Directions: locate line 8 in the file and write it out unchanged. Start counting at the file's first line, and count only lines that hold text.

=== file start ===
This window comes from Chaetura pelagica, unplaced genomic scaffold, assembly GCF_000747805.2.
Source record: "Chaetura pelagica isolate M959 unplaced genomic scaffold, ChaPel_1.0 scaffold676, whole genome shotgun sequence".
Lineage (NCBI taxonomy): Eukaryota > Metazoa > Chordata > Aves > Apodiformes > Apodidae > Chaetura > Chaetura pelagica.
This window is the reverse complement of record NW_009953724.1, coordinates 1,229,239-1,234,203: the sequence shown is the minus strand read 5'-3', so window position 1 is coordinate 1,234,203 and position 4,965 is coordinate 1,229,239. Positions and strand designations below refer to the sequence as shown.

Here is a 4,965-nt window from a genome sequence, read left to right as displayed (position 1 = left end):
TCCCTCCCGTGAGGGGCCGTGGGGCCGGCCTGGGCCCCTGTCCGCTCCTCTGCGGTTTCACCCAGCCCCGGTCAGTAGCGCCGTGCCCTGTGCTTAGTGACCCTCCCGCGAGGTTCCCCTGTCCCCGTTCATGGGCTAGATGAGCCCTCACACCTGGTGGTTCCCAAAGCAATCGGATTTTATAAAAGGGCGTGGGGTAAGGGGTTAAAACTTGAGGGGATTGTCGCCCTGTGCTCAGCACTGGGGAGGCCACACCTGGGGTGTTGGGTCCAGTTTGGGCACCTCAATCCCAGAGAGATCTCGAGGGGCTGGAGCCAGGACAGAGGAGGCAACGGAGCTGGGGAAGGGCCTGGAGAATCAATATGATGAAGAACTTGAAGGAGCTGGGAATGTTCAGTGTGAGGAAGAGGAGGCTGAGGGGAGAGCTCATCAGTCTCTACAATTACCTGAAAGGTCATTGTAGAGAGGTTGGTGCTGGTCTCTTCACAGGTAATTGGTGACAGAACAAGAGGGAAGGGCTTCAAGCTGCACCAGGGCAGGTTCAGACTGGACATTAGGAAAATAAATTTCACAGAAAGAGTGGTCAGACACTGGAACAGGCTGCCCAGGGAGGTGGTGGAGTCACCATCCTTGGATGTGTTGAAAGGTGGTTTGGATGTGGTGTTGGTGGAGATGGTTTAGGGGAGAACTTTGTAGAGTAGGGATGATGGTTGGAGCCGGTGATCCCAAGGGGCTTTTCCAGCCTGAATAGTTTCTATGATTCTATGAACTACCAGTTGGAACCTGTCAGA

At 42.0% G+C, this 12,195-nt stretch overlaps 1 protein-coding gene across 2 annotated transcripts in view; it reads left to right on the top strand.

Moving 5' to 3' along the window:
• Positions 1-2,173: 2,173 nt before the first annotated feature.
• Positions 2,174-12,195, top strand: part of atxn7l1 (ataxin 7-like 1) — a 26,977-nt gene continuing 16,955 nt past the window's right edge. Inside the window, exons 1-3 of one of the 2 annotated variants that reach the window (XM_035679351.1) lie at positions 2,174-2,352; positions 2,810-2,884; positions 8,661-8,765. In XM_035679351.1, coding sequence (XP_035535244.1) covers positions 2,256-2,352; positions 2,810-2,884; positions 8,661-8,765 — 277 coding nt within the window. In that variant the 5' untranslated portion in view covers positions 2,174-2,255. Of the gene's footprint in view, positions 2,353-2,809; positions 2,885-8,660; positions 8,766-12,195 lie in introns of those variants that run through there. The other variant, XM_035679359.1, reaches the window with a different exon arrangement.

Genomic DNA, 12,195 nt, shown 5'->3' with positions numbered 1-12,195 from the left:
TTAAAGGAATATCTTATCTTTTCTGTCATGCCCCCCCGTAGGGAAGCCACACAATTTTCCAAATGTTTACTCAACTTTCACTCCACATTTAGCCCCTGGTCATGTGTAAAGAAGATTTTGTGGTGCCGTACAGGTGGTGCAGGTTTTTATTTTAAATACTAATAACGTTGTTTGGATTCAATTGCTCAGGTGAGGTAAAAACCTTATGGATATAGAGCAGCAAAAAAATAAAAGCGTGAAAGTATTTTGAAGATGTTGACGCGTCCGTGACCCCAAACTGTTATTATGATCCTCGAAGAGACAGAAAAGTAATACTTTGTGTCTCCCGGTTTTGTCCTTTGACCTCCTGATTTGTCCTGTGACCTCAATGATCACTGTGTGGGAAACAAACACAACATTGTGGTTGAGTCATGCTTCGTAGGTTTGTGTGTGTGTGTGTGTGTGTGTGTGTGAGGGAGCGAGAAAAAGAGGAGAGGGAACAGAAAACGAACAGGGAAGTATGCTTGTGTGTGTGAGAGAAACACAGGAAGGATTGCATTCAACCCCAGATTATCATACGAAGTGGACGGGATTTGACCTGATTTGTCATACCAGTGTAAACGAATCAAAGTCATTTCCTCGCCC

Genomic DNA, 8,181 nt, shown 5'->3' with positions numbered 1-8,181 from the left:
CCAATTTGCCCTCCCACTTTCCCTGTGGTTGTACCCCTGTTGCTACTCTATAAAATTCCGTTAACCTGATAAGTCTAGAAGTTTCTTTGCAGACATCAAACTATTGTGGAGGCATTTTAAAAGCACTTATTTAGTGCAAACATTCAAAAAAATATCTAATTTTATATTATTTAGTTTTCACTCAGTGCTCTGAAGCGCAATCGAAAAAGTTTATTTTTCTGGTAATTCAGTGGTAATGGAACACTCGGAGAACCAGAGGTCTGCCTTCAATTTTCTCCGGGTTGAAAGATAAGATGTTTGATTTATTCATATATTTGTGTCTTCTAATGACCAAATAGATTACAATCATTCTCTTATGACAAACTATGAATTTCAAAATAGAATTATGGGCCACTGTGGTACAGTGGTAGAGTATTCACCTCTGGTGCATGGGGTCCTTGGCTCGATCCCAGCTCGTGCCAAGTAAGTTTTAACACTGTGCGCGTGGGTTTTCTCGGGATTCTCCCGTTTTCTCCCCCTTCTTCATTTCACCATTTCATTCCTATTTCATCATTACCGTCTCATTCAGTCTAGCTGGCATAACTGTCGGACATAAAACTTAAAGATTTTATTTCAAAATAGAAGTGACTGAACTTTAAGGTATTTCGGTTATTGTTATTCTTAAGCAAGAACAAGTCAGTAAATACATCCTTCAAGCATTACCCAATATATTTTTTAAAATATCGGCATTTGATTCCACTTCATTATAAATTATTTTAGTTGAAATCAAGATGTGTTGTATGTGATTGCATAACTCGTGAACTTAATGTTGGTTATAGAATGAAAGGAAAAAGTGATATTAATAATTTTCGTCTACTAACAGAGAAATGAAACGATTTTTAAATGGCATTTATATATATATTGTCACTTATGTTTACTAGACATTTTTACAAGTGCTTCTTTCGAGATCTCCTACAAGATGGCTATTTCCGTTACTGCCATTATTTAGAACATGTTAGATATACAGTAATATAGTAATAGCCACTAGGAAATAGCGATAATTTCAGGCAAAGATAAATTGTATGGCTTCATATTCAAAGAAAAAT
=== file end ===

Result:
Moving 5' to 3' along the window: